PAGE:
• Breast Density and Screening Mammograms

    Camrose Primary Care Network | May 18, 2021

    Breast density and screening mammograms:

    Did you know that breasts are made up of fat and other tissue? Breast density is the amount of fibrous or glandular tissue compared to the amount of fatty tissue in the breast.

    A screening mammogram is an x-ray of the breast that’s used to find early signs of cancer before symptoms appear. Mammograms are also used to measure density within four categories or scores: a) fatty; b) scattered areas of fibroglandular density; c) heterogeneously dense; and, d) extremely dense.

    Having dense breast tissue (category c or d) is quite common. For example, about 46 per cent of women aged 50 to 54 have it. Several factors affect breast density, such as genetics, hormone levels and overall body fat. Density tends to decrease with age.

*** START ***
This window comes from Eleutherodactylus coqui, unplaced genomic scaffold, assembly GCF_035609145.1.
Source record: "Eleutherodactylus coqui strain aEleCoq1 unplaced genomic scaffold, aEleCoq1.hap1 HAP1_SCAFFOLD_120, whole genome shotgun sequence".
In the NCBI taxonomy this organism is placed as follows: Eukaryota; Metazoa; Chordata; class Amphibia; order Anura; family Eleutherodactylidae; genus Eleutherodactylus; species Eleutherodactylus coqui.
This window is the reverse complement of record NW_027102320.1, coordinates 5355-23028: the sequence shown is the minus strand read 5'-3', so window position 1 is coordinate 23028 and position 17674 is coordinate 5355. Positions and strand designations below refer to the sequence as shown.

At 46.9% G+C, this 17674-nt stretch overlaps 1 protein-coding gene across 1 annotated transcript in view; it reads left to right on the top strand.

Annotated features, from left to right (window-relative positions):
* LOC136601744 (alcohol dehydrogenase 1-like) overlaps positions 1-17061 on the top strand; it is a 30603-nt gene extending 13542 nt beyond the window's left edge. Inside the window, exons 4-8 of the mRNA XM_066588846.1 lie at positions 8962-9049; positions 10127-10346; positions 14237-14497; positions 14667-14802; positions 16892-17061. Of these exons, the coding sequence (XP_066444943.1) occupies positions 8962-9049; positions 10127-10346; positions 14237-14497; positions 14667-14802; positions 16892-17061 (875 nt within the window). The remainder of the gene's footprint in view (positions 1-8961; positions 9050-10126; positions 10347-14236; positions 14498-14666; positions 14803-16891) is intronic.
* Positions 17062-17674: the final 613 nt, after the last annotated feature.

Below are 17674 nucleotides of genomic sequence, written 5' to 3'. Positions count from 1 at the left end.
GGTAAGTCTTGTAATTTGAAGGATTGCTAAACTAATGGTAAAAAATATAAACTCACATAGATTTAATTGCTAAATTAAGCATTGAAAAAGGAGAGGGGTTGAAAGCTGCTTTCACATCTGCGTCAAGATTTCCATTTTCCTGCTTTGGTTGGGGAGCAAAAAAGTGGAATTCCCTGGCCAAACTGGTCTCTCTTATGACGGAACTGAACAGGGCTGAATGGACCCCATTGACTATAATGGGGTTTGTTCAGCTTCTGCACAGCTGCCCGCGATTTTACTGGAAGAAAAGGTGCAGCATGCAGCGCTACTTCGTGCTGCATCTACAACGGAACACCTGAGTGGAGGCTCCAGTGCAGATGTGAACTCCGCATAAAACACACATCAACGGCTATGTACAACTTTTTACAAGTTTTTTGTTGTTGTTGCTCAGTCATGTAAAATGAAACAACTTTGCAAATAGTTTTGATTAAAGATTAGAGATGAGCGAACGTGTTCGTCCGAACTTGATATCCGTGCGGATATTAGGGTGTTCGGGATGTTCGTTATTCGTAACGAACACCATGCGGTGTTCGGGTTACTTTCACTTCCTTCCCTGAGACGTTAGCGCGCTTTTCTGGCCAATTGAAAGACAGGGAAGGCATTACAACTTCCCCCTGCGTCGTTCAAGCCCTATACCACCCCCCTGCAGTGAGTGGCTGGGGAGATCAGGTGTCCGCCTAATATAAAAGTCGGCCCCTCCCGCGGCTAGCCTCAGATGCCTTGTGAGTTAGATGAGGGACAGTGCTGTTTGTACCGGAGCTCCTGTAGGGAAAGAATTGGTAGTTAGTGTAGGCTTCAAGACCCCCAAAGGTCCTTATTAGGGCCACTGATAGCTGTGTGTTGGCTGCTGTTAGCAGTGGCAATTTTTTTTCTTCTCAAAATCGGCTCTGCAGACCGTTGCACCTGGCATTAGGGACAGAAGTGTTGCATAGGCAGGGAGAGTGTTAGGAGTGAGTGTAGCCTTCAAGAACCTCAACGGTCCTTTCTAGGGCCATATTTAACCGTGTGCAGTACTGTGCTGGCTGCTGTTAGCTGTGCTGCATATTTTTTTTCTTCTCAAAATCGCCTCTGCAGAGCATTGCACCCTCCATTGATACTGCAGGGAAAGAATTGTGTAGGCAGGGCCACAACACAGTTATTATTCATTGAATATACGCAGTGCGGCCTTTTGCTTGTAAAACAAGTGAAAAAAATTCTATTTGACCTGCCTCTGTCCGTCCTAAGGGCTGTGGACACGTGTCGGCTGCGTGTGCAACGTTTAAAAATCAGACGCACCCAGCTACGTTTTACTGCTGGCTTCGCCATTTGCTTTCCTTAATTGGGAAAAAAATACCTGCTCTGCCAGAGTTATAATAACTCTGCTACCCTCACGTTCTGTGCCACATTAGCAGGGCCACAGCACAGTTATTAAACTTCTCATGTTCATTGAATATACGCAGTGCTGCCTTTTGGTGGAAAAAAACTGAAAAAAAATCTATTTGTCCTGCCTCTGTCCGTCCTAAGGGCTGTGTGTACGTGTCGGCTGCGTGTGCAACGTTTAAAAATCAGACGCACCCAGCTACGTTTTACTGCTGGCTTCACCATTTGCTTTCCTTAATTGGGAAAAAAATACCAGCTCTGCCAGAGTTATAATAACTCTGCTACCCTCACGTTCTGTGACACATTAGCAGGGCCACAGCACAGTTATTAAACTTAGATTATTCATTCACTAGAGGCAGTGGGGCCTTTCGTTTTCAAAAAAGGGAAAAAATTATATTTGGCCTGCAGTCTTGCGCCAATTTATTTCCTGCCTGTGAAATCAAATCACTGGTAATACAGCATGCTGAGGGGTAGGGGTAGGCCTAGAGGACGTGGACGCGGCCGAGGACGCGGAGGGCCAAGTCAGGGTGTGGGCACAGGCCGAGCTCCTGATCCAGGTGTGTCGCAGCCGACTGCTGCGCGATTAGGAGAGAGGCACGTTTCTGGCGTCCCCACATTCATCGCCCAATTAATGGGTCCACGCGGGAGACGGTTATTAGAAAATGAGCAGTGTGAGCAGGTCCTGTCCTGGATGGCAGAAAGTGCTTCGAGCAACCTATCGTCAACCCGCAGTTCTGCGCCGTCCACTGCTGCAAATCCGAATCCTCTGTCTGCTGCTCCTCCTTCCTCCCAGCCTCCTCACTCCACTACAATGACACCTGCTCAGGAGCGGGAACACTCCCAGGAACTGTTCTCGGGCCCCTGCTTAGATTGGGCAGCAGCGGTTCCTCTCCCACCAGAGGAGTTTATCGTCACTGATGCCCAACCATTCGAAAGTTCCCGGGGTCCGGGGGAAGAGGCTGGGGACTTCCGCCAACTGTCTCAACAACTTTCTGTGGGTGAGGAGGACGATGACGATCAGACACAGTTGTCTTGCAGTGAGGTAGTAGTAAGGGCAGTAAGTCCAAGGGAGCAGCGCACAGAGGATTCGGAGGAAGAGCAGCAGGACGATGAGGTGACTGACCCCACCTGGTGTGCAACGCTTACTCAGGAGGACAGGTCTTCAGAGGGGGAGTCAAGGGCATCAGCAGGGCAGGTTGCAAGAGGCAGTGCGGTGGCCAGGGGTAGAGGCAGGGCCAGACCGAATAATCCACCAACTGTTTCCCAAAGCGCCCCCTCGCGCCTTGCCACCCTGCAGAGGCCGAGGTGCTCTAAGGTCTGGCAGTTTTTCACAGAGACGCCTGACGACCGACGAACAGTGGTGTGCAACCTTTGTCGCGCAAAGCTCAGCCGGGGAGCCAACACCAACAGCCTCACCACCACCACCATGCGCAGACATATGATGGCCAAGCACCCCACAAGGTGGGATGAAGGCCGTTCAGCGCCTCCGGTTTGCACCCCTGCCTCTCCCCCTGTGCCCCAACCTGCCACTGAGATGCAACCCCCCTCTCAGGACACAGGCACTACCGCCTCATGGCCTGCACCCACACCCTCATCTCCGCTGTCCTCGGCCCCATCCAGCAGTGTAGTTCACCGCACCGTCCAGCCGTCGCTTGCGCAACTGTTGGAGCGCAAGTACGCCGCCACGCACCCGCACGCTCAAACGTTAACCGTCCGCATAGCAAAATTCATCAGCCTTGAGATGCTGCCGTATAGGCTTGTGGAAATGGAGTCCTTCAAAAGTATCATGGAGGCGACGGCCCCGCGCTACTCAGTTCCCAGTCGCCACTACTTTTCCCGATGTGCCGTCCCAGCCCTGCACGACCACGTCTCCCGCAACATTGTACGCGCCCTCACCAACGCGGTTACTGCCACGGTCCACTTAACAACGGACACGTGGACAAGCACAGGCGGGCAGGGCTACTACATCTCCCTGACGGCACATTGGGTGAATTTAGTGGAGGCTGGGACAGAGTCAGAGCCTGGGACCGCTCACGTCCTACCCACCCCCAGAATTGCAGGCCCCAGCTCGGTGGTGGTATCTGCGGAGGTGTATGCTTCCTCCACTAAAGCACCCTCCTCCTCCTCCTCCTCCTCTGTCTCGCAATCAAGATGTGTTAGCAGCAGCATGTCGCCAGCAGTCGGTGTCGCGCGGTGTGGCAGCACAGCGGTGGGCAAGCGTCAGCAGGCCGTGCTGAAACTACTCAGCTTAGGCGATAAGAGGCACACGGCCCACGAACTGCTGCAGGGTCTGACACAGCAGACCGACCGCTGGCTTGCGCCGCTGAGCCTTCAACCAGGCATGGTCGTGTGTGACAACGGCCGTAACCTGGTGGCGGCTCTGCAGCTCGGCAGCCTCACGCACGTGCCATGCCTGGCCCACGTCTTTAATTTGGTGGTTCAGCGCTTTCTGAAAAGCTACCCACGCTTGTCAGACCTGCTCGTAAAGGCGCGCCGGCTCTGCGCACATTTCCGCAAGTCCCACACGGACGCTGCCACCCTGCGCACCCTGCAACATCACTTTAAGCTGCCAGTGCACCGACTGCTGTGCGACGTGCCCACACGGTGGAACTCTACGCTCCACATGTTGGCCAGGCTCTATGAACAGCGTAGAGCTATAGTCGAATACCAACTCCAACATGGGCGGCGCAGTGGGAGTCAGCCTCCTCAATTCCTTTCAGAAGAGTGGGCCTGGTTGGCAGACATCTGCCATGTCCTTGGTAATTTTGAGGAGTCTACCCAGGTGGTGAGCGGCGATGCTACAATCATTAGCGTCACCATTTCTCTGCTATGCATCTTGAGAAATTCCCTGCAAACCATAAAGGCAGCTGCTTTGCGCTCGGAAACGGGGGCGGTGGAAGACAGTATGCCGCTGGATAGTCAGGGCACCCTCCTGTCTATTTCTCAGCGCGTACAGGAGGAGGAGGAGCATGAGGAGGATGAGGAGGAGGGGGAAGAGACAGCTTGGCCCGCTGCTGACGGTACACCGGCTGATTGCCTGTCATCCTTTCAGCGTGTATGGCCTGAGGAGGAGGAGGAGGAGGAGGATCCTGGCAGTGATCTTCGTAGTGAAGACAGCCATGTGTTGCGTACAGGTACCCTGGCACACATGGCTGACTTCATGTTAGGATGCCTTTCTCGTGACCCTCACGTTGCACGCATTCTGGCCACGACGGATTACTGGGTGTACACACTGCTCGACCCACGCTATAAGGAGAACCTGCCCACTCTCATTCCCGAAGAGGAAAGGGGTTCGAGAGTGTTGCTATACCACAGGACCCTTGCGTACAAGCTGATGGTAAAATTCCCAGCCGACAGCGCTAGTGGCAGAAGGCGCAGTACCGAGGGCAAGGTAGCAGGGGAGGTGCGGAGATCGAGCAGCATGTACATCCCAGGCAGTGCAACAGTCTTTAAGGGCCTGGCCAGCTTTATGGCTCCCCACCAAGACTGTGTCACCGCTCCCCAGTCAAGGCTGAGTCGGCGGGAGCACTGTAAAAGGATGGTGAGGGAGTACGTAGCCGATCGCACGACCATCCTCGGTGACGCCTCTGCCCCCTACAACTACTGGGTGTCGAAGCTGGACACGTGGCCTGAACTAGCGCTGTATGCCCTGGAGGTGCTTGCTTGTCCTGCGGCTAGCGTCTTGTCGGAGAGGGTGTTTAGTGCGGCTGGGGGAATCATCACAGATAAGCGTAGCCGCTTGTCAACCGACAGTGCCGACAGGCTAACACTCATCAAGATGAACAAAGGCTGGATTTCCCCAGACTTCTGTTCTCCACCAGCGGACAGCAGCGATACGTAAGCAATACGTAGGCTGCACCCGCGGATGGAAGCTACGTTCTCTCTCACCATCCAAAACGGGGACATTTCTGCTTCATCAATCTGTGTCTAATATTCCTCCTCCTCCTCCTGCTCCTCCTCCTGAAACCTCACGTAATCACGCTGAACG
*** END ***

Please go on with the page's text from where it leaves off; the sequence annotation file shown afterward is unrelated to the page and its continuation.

Why does breast density matter?


    Dense tissue and cancer tumours both appear white on mammograms, making it harder to identify cancer.

    Although having dense breasts can increase an individual’s breast cancer risk by a small amount, it’s important to know that other factors, such as age and family history, have a greater impact.

    Whether you have dense breasts or not, screening mammograms are still the best way to find breast cancer early. If you’re between the ages of 50 and 74, it’s important to be screened regularly every two years, or as decided by you and your healthcare provider.

    Finding out your breast density score:

    Breast density scores are now included in screening mammogram result letters in Alberta. By including these scores, Alberta Health Services is encouraging women to have open and informed conversations with their healthcare providers about their health and personal risk of breast cancer.

    Visit screeningforlife.ca to learn more about breast density.

    Article provided by Alberta Health Services. 

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